P.S. Your recipe looks and sounds much like jambalaya.

    Liked by 1 person

  7. Sue says:

    Well, gosh darn girl! I am from South Carolina and I love perlo! My Nana made a sausage perlo that I still make today. Much like the recipe you described but Iโ€™ve put a twist on it and include fresh sautรฉed onions and mushrooms and I add a can of cream of mushroom soup to give it a gravy like texture. Oh, and I use the jimmy dean sausage and crumbled it up like hamburger. Now Iโ€™m hungry! Fun post! Good to see ya here again๐Ÿ˜Š

    Liked by 2 people

  8. Luanne says:

    No. Looks like jambalaya a bit. My grandmother always made ableskivers and I discovered that some cousins and nieces of Grandma consequently thought they were Dutch pancakes. But they are Danish. Grandma just liked them, got the pan, and started a family tradition.

    Liked by 1 person

  9. Rivergirl says:

    This sounds somewhat like jambalaya…. which I make now and then. We like Cajun so I regularly do gumbo and ettouffe.

    Liked by 1 person

  10. Jewels says:

    I’ve never heard of Perlo or Hoppin John, but I enjoyed reading your adventures with them! ๐Ÿ˜Š I’ve recently been in search of my ex’s great aunt Eleanor’s rice pudding recipe. There are many rice pudding recipes on line, but I only have eyes for great aunt Eleanor…

    Liked by 1 person

  11. Hello, Joey! Good to see you, and I had more of a smile when I clicked the link on the first reply. ๐Ÿ™‚ I’ve eaten that recipe, but it’s been a while. I haven’t made it because although I love rice, my husband doesn’t like it. A recipe from my past that I think about is one my grandmother made regularly during gardening season. It was potatoes cut up in small pieces with either fresh peas or green beans in a kind of thick white sauce. I smile just thinking about it but haven’t been successful in recreating it because I can never get the sauce right. Take care.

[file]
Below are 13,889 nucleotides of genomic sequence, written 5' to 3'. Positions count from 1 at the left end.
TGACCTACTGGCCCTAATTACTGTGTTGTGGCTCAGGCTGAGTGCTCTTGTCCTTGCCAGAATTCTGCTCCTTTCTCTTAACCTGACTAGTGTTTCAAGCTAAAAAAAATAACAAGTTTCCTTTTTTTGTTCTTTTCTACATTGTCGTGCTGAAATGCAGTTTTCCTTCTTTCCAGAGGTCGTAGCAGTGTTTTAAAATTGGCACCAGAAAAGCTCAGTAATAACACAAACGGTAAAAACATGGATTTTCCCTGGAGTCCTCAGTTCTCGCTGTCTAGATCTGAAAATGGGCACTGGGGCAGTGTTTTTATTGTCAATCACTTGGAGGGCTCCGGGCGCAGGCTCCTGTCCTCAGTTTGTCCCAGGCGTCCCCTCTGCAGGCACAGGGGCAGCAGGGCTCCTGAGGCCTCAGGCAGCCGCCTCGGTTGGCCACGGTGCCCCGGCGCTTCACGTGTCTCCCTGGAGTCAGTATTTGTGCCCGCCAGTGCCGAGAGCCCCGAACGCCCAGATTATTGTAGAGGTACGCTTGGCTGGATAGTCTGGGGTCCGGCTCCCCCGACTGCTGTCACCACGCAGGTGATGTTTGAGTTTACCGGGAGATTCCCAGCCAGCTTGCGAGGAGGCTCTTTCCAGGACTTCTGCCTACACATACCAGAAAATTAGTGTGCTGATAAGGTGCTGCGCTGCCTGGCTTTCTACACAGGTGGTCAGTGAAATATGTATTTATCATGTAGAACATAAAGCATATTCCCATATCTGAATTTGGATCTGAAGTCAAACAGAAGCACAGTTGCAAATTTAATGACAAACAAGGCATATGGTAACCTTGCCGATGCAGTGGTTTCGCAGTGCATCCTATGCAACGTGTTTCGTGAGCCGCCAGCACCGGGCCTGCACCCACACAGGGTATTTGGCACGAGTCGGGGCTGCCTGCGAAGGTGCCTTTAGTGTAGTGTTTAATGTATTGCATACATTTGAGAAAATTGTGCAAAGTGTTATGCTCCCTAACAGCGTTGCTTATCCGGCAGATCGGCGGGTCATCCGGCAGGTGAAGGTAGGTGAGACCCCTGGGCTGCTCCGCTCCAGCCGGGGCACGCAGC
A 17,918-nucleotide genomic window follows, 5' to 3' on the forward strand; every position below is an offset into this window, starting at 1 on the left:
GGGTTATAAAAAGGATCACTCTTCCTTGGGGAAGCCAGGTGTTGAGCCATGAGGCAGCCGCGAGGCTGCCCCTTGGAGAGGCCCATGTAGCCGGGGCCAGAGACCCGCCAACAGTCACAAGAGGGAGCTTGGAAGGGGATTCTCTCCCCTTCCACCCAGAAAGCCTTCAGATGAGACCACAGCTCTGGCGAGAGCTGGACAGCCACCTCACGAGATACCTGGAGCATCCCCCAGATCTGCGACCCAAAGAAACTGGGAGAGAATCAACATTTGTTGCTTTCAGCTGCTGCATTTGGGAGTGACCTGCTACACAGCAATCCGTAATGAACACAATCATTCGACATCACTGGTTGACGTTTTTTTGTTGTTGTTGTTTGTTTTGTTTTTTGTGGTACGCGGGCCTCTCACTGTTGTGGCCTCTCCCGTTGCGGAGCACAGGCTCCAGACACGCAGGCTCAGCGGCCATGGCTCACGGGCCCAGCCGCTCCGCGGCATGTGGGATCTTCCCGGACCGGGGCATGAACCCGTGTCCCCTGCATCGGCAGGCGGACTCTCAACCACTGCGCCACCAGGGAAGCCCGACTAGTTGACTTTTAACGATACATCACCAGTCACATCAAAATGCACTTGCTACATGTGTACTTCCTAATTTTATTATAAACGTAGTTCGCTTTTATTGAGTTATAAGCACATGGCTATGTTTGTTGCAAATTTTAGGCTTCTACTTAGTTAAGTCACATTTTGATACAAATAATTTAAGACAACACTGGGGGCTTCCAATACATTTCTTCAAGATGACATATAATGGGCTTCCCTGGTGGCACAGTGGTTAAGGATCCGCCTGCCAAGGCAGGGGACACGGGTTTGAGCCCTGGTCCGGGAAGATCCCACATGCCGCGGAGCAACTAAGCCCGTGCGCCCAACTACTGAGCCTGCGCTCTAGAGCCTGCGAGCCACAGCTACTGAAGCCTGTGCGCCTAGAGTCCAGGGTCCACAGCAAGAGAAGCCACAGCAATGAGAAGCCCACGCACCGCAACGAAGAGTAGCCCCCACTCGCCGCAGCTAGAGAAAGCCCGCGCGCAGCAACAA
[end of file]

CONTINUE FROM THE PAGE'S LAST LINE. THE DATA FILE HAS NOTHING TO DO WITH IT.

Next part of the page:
Liked by 1 person

  12. marianallen says:

    I reckoned you were looking for perloo. I’ve never made it, but now I MUST! When the farmers market opens up again, I can get some fresh, home–grown chicken and sausage. I’ve done many a recipe hunt like yours, and I always end up doing how you done: Take the bits I like from various ones and doing what sounds good. Stay safe!

    Liked by 1 person

  13. Maggie says:

    Cooking sure does connect us, especially in our families. We never ate โ€˜fancyโ€™. Our foods were humble farmer foods. We ate from what nature provided. We had either cornbread or biscuits at every meal. If you fried chicken, you made โ€˜milk gravyโ€™. Leftover biscuits were sliced, slathered with butter and stuck under the broiler and topped with homemade syrup. It was the best! I have a favorite cookbook from Charleston (Charleston Receipts) and it lists four types of โ€˜pilauโ€™. One with chicken, one with okra, one with tomato (and tomato and okra) and one with shrimp. Yours looks great!

    Liked by 1 person

  14. Iโ€™ve never had that one before. Sounds wonderful, and the idea behind you recipe hunt inspires me.

    Liked by 1 person

  15. JT Twissel says:

    My grandmother wasn’t much of a cook but she did make a wonderful Fishes Eyes Tapioca Pudding. I’ve tried to replicate it without success. You certainly can’t make it with Instant Tapioca!

    Liked by 1 person